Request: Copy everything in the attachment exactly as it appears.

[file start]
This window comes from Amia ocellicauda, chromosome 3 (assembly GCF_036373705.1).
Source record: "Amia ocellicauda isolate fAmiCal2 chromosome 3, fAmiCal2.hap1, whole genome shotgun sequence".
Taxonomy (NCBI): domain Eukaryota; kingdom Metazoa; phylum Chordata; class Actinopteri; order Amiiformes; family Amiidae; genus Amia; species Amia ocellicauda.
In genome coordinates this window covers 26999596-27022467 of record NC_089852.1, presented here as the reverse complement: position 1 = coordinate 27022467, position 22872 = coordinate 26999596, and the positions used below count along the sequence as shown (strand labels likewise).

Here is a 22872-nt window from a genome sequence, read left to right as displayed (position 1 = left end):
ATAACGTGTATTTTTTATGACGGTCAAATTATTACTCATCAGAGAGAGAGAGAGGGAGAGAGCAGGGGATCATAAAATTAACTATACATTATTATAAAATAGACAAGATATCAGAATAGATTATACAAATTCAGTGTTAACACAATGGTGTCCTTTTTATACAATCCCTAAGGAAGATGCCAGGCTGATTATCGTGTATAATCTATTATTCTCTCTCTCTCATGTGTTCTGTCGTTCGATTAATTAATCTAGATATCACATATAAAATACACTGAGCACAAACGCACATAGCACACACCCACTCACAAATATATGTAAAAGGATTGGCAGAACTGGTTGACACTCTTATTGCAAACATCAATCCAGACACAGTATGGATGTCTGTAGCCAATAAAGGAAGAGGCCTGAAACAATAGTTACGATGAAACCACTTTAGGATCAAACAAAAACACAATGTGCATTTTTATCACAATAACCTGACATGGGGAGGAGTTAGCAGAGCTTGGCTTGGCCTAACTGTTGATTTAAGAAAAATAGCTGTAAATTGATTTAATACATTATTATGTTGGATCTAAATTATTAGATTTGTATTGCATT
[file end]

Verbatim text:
This window comes from Amia ocellicauda, chromosome 3 (assembly GCF_036373705.1).
Source record: "Amia ocellicauda isolate fAmiCal2 chromosome 3, fAmiCal2.hap1, whole genome shotgun sequence".
Taxonomy (NCBI): domain Eukaryota; kingdom Metazoa; phylum Chordata; class Actinopteri; order Amiiformes; family Amiidae; genus Amia; species Amia ocellicauda.
In genome coordinates this window covers 26999596-27022467 of record NC_089852.1, presented here as the reverse complement: position 1 = coordinate 27022467, position 22872 = coordinate 26999596, and the positions used below count along the sequence as shown (strand labels likewise).

Here is a 22872-nt window from a genome sequence, read left to right as displayed (position 1 = left end):
ATAACGTGTATTTTTTATGACGGTCAAATTATTACTCATCAGAGAGAGAGAGAGGGAGAGAGCAGGGGATCATAAAATTAACTATACATTATTATAAAATAGACAAGATATCAGAATAGATTATACAAATTCAGTGTTAACACAATGGTGTCCTTTTTATACAATCCCTAAGGAAGATGCCAGGCTGATTATCGTGTATAATCTATTATTCTCTCTCTCTCATGTGTTCTGTCGTTCGATTAATTAATCTAGATATCACATATAAAATACACTGAGCACAAACGCACATAGCACACACCCACTCACAAATATATGTAAAAGGATTGGCAGAACTGGTTGACACTCTTATTGCAAACATCAATCCAGACACAGTATGGATGTCTGTAGCCAATAAAGGAAGAGGCCTGAAACAATAGTTACGATGAAACCACTTTAGGATCAAACAAAAACACAATGTGCATTTTTATCACAATAACCTGACATGGGGAGGAGTTAGCAGAGCTTGGCTTGGCCTAACTGTTGATTTAAGAAAAATAGCTGTAAATTGATTTAATACATTATTATGTTGGATCTAAATTATTAGATTTGTATTGCATT